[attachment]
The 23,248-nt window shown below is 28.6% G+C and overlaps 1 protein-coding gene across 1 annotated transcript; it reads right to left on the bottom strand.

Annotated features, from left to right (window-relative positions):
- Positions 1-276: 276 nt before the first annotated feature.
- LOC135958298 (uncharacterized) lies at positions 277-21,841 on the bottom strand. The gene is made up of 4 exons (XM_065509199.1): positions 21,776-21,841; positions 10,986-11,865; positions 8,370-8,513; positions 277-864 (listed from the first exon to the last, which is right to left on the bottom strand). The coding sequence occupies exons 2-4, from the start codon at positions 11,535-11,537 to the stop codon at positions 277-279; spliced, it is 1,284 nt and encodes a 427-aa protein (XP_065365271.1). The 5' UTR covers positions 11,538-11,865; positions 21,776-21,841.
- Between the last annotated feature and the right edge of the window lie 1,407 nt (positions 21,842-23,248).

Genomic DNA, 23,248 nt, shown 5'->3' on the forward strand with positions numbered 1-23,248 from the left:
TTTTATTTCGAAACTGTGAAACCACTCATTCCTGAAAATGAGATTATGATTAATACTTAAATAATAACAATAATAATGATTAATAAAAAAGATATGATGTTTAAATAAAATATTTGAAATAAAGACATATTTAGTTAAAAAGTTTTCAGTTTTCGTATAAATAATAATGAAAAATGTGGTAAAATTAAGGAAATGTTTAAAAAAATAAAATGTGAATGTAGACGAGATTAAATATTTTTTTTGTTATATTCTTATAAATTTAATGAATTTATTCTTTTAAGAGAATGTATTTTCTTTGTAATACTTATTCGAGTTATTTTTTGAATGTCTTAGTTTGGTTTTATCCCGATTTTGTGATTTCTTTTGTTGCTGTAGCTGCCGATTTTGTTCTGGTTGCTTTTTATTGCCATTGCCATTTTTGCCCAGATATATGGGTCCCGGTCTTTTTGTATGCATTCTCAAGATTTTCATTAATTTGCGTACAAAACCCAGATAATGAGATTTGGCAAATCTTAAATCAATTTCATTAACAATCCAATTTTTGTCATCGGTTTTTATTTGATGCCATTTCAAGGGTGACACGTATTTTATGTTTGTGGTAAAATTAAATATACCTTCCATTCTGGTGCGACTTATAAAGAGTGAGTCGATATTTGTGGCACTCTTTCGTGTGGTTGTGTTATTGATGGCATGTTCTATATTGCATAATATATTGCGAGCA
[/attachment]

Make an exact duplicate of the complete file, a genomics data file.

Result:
The 23,248-nt window shown below is 28.6% G+C and overlaps 1 protein-coding gene across 1 annotated transcript; it reads right to left on the bottom strand.

Annotated features, from left to right (window-relative positions):
- Positions 1-276: 276 nt before the first annotated feature.
- LOC135958298 (uncharacterized) lies at positions 277-21,841 on the bottom strand. The gene is made up of 4 exons (XM_065509199.1): positions 21,776-21,841; positions 10,986-11,865; positions 8,370-8,513; positions 277-864 (listed from the first exon to the last, which is right to left on the bottom strand). The coding sequence occupies exons 2-4, from the start codon at positions 11,535-11,537 to the stop codon at positions 277-279; spliced, it is 1,284 nt and encodes a 427-aa protein (XP_065365271.1). The 5' UTR covers positions 11,538-11,865; positions 21,776-21,841.
- Between the last annotated feature and the right edge of the window lie 1,407 nt (positions 21,842-23,248).

Genomic DNA, 23,248 nt, shown 5'->3' on the forward strand with positions numbered 1-23,248 from the left:
TTTTATTTCGAAACTGTGAAACCACTCATTCCTGAAAATGAGATTATGATTAATACTTAAATAATAACAATAATAATGATTAATAAAAAAGATATGATGTTTAAATAAAATATTTGAAATAAAGACATATTTAGTTAAAAAGTTTTCAGTTTTCGTATAAATAATAATGAAAAATGTGGTAAAATTAAGGAAATGTTTAAAAAAATAAAATGTGAATGTAGACGAGATTAAATATTTTTTTTGTTATATTCTTATAAATTTAATGAATTTATTCTTTTAAGAGAATGTATTTTCTTTGTAATACTTATTCGAGTTATTTTTTGAATGTCTTAGTTTGGTTTTATCCCGATTTTGTGATTTCTTTTGTTGCTGTAGCTGCCGATTTTGTTCTGGTTGCTTTTTATTGCCATTGCCATTTTTGCCCAGATATATGGGTCCCGGTCTTTTTGTATGCATTCTCAAGATTTTCATTAATTTGCGTACAAAACCCAGATAATGAGATTTGGCAAATCTTAAATCAATTTCATTAACAATCCAATTTTTGTCATCGGTTTTTATTTGATGCCATTTCAAGGGTGACACGTATTTTATGTTTGTGGTAAAATTAAATATACCTTCCATTCTGGTGCGACTTATAAAGAGTGAGTCGATATTTGTGGCACTCTTTCGTGTGGTTGTGTTATTGATGGCATGTTCTATATTGCATAATATATTGCGAGCA